After receiving the award, Dr Morton said: “I am honoured to be nominated for this award; my colleagues are very kind.

“I feel that promoting chemistry, locally in Sheffield and nationally in the atomic spectrometry world is important and worthwhile. If one child has been inspired to follow a scientific path, then that is reward enough. The volunteering that I do is always as part of a dedicated team and I thank them all.”

Professor Andrew Curran, HSE’s Chief Scientific Adviser, said: “We are proud of Dr Morton’s lifelong efforts to further the advancement of science.

“She is a valued member of the team whose innovative work is helping to keep employees safe, while her voluntary activities are contributing to new developments through collaboration and inspiring the next generation of scientists.

“As a regulator we value having colleagues who are dedicated to their industry and community and Dr Morton is clearly a fantastic ambassador of science.”

Dr Helen Pain, acting chief executive of the Royal Society of Chemistry said: “We live in an era of tremendous global challenges, with the need for science recognised now more so than ever. It’s incredibly important to recognise those who are making significant contributions behind the scenes towards improving the world we live in as well as inspiring colleagues within the chemical sciences community to do what they can for the people around them.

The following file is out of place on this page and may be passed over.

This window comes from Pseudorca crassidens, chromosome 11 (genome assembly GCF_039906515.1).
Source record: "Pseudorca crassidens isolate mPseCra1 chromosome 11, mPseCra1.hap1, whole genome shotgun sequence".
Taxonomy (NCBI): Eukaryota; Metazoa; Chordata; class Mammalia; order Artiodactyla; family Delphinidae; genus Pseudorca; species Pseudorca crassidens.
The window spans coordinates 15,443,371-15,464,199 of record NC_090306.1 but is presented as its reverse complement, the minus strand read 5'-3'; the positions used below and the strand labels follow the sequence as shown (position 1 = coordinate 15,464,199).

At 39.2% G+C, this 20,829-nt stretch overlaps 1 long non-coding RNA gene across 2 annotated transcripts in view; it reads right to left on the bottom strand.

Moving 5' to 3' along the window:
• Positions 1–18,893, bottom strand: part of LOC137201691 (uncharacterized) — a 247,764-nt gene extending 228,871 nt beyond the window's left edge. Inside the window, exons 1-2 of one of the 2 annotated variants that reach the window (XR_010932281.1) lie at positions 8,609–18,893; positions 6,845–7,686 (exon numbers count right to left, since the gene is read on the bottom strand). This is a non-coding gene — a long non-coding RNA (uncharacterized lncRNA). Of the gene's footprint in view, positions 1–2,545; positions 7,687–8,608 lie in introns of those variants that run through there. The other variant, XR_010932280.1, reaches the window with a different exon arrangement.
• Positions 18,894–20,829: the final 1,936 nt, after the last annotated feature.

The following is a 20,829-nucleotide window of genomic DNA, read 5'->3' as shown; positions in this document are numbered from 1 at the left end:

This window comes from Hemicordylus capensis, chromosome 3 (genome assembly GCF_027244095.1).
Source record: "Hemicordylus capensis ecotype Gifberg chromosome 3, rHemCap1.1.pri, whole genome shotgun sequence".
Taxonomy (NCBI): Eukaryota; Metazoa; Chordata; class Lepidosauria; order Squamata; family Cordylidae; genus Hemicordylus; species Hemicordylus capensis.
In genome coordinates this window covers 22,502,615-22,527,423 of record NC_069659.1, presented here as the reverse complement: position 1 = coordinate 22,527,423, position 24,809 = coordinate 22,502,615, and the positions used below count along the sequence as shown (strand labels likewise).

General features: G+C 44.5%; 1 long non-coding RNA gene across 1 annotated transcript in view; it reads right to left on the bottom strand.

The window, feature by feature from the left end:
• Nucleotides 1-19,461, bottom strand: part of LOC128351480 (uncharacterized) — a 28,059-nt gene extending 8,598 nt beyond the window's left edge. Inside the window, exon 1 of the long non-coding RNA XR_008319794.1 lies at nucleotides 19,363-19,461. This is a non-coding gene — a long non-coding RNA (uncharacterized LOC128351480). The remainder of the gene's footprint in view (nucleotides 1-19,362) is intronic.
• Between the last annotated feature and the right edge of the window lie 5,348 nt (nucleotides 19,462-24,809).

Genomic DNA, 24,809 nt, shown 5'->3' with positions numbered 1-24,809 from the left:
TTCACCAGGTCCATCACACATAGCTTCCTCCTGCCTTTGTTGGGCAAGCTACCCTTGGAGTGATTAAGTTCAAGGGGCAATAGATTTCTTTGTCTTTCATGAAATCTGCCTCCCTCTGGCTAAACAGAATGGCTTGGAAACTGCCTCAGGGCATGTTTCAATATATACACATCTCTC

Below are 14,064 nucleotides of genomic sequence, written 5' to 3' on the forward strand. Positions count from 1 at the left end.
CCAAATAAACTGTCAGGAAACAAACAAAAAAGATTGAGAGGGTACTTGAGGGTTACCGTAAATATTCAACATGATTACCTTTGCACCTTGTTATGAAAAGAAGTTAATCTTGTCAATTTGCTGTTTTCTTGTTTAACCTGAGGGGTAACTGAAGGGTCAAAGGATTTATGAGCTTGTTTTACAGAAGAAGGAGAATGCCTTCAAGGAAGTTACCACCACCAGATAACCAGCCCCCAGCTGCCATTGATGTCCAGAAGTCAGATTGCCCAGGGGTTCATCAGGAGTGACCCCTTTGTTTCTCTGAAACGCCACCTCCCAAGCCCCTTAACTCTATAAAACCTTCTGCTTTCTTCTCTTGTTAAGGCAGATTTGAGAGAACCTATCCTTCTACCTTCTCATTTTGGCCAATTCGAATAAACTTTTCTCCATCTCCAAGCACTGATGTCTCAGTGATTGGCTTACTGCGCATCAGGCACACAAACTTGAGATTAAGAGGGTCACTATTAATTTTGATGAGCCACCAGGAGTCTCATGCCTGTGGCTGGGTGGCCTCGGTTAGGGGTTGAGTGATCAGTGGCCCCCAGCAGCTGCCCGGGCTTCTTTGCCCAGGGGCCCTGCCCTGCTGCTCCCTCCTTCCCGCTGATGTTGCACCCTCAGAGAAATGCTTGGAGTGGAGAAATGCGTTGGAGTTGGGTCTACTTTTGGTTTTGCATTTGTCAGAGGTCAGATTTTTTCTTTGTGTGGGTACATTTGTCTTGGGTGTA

“This award is about celebrating the efforts of the unsung heroes who go above and beyond to support their colleagues and our wider community. It is for this reason we are proud to be presenting this award to Dr Morton, for her outstanding service to the Royal Society of Chemistry through the activities of the Sheffield and District Local Section and the Atomic Spectroscopy Group.”

The Royal Society of Chemistry’s Exceptional Service Award recognises and celebrates those members who have made a positive impact by contributing through a variety of volunteer positions or over a sustained period of time.

As well as being named winner of the award, Dr Morton also receives a medal.

For further information, see rsc.li/prizes-awards

Of those to have won a Royal Society of Chemistry Award, an illustrious list of 50 have gone on to win Nobel Prizes for their pioneering work, including 2016 Nobel laureates Jean-Pierre Sauvage, Fraser Stoddart and Ben Feringa.

Last year, the Royal Society of Chemistry announced it is reviewing its recognition mechanisms. Details of how the awards structure will be changed – to ensure that the way excellence is recognised is fit for today’s needs – will be announced later this year.

ENDS

Issued by Weber Shandwick on behalf of the Royal Society of Chemistry

For further information please contact:

Morag MacDonald: +44 141 343 3253/ +44 7715 658492/ morag.macdonald@webershandwick.com

Amy Moore: +44 1224 806 604/ +44 7966 321194/ amy.moore@webershandwick.com

 

NOTES FOR EDITORS:

Rewarding Excellence and Gaining Recognition

The Royal Society of Chemistry’s Prizes and Awards recognise achievements by individuals, teams and organisations in advancing the chemical sciences. We want to reward those undertaking excellent work in the chemical sciences from across the world.